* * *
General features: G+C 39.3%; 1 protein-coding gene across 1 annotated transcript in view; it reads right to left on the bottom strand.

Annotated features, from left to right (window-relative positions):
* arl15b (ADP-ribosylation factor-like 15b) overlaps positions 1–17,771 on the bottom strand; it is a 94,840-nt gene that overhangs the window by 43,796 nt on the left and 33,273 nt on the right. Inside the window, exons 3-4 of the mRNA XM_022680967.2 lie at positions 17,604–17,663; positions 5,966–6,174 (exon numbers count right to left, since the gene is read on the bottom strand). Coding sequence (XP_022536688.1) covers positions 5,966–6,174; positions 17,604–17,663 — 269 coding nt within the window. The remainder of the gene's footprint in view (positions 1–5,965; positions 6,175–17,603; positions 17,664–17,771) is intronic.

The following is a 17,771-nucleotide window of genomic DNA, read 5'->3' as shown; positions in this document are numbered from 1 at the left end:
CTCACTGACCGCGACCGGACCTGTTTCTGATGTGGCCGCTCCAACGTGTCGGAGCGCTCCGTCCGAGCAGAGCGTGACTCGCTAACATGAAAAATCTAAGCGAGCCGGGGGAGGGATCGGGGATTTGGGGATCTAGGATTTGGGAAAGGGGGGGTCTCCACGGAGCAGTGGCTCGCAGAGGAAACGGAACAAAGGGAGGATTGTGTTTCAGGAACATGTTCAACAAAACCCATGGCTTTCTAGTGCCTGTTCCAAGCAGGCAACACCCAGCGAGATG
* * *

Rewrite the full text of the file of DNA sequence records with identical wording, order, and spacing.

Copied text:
General features: G+C 39.3%; 1 protein-coding gene across 1 annotated transcript in view; it reads right to left on the bottom strand.

Annotated features, from left to right (window-relative positions):
* arl15b (ADP-ribosylation factor-like 15b) overlaps positions 1–17,771 on the bottom strand; it is a 94,840-nt gene that overhangs the window by 43,796 nt on the left and 33,273 nt on the right. Inside the window, exons 3-4 of the mRNA XM_022680967.2 lie at positions 17,604–17,663; positions 5,966–6,174 (exon numbers count right to left, since the gene is read on the bottom strand). Coding sequence (XP_022536688.1) covers positions 5,966–6,174; positions 17,604–17,663 — 269 coding nt within the window. The remainder of the gene's footprint in view (positions 1–5,965; positions 6,175–17,603; positions 17,664–17,771) is intronic.

The following is a 17,771-nucleotide window of genomic DNA, read 5'->3' as shown; positions in this document are numbered from 1 at the left end:
CTCACTGACCGCGACCGGACCTGTTTCTGATGTGGCCGCTCCAACGTGTCGGAGCGCTCCGTCCGAGCAGAGCGTGACTCGCTAACATGAAAAATCTAAGCGAGCCGGGGGAGGGATCGGGGATTTGGGGATCTAGGATTTGGGAAAGGGGGGGTCTCCACGGAGCAGTGGCTCGCAGAGGAAACGGAACAAAGGGAGGATTGTGTTTCAGGAACATGTTCAACAAAACCCATGGCTTTCTAGTGCCTGTTCCAAGCAGGCAACACCCAGCGAGATG